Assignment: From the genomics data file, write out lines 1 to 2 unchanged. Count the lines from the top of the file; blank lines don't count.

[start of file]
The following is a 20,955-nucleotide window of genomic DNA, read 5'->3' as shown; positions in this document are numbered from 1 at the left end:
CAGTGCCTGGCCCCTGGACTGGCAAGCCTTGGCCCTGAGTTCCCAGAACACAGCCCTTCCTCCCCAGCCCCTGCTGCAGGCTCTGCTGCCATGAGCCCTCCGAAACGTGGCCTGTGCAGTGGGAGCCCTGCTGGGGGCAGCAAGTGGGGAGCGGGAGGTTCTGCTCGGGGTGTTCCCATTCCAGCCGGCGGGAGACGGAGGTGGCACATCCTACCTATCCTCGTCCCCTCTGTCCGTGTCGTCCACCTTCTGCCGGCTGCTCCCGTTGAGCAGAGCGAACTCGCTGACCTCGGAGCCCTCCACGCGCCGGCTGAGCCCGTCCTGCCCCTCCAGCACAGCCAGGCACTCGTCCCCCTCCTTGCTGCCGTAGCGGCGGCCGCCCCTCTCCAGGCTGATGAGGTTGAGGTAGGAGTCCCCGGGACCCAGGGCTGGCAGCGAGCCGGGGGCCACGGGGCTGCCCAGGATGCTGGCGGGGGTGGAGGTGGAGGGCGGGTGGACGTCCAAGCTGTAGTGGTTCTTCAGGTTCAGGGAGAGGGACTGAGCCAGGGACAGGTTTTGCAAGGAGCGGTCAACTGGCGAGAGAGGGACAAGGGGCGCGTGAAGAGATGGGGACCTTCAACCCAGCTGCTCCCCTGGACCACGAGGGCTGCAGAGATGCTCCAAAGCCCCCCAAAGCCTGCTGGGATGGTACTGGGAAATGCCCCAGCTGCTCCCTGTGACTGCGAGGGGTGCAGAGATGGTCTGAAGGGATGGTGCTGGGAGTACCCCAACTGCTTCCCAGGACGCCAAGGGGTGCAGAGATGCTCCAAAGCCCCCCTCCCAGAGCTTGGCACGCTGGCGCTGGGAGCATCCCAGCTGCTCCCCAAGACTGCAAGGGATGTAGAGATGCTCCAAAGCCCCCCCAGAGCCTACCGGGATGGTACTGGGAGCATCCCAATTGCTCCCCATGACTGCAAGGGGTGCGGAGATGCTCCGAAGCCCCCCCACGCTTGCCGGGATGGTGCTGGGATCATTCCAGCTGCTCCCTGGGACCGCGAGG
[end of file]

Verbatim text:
The following is a 20,955-nucleotide window of genomic DNA, read 5'->3' as shown; positions in this document are numbered from 1 at the left end:
CAGTGCCTGGCCCCTGGACTGGCAAGCCTTGGCCCTGAGTTCCCAGAACACAGCCCTTCCTCCCCAGCCCCTGCTGCAGGCTCTGCTGCCATGAGCCCTCCGAAACGTGGCCTGTGCAGTGGGAGCCCTGCTGGGGGCAGCAAGTGGGGAGCGGGAGGTTCTGCTCGGGGTGTTCCCATTCCAGCCGGCGGGAGACGGAGGTGGCACATCCTACCTATCCTCGTCCCCTCTGTCCGTGTCGTCCACCTTCTGCCGGCTGCTCCCGTTGAGCAGAGCGAACTCGCTGACCTCGGAGCCCTCCACGCGCCGGCTGAGCCCGTCCTGCCCCTCCAGCACAGCCAGGCACTCGTCCCCCTCCTTGCTGCCGTAGCGGCGGCCGCCCCTCTCCAGGCTGATGAGGTTGAGGTAGGAGTCCCCGGGACCCAGGGCTGGCAGCGAGCCGGGGGCCACGGGGCTGCCCAGGATGCTGGCGGGGGTGGAGGTGGAGGGCGGGTGGACGTCCAAGCTGTAGTGGTTCTTCAGGTTCAGGGAGAGGGACTGAGCCAGGGACAGGTTTTGCAAGGAGCGGTCAACTGGCGAGAGAGGGACAAGGGGCGCGTGAAGAGATGGGGACCTTCAACCCAGCTGCTCCCCTGGACCACGAGGGCTGCAGAGATGCTCCAAAGCCCCCCAAAGCCTGCTGGGATGGTACTGGGAAATGCCCCAGCTGCTCCCTGTGACTGCGAGGGGTGCAGAGATGGTCTGAAGGGATGGTGCTGGGAGTACCCCAACTGCTTCCCAGGACGCCAAGGGGTGCAGAGATGCTCCAAAGCCCCCCTCCCAGAGCTTGGCACGCTGGCGCTGGGAGCATCCCAGCTGCTCCCCAAGACTGCAAGGGATGTAGAGATGCTCCAAAGCCCCCCCAGAGCCTACCGGGATGGTACTGGGAGCATCCCAATTGCTCCCCATGACTGCAAGGGGTGCGGAGATGCTCCGAAGCCCCCCCACGCTTGCCGGGATGGTGCTGGGATCATTCCAGCTGCTCCCTGGGACCGCGAGG